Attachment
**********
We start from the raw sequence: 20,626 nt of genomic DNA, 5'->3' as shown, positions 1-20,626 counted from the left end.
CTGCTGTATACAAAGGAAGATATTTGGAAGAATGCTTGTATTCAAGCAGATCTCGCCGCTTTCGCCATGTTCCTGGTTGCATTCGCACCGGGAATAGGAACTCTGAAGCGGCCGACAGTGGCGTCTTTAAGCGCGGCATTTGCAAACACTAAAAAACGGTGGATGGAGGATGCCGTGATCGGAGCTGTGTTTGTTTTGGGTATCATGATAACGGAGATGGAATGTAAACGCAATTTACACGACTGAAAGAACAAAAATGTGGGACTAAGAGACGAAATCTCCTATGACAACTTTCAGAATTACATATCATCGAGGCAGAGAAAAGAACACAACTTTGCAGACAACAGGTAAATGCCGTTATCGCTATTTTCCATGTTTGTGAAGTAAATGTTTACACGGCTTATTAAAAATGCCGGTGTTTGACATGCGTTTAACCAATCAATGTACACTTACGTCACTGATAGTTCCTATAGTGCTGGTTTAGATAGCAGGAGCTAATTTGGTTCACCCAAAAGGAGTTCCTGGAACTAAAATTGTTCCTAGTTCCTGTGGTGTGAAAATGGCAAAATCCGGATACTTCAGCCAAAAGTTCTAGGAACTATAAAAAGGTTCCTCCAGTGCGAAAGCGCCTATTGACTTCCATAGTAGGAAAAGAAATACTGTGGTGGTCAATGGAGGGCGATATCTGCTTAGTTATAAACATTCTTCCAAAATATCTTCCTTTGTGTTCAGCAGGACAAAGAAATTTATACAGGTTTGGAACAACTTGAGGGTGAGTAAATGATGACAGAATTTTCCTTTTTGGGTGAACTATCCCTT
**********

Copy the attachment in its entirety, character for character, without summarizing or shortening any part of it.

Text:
We start from the raw sequence: 20,626 nt of genomic DNA, 5'->3' as shown, positions 1-20,626 counted from the left end.
CTGCTGTATACAAAGGAAGATATTTGGAAGAATGCTTGTATTCAAGCAGATCTCGCCGCTTTCGCCATGTTCCTGGTTGCATTCGCACCGGGAATAGGAACTCTGAAGCGGCCGACAGTGGCGTCTTTAAGCGCGGCATTTGCAAACACTAAAAAACGGTGGATGGAGGATGCCGTGATCGGAGCTGTGTTTGTTTTGGGTATCATGATAACGGAGATGGAATGTAAACGCAATTTACACGACTGAAAGAACAAAAATGTGGGACTAAGAGACGAAATCTCCTATGACAACTTTCAGAATTACATATCATCGAGGCAGAGAAAAGAACACAACTTTGCAGACAACAGGTAAATGCCGTTATCGCTATTTTCCATGTTTGTGAAGTAAATGTTTACACGGCTTATTAAAAATGCCGGTGTTTGACATGCGTTTAACCAATCAATGTACACTTACGTCACTGATAGTTCCTATAGTGCTGGTTTAGATAGCAGGAGCTAATTTGGTTCACCCAAAAGGAGTTCCTGGAACTAAAATTGTTCCTAGTTCCTGTGGTGTGAAAATGGCAAAATCCGGATACTTCAGCCAAAAGTTCTAGGAACTATAAAAAGGTTCCTCCAGTGCGAAAGCGCCTATTGACTTCCATAGTAGGAAAAGAAATACTGTGGTGGTCAATGGAGGGCGATATCTGCTTAGTTATAAACATTCTTCCAAAATATCTTCCTTTGTGTTCAGCAGGACAAAGAAATTTATACAGGTTTGGAACAACTTGAGGGTGAGTAAATGATGACAGAATTTTCCTTTTTGGGTGAACTATCCCTT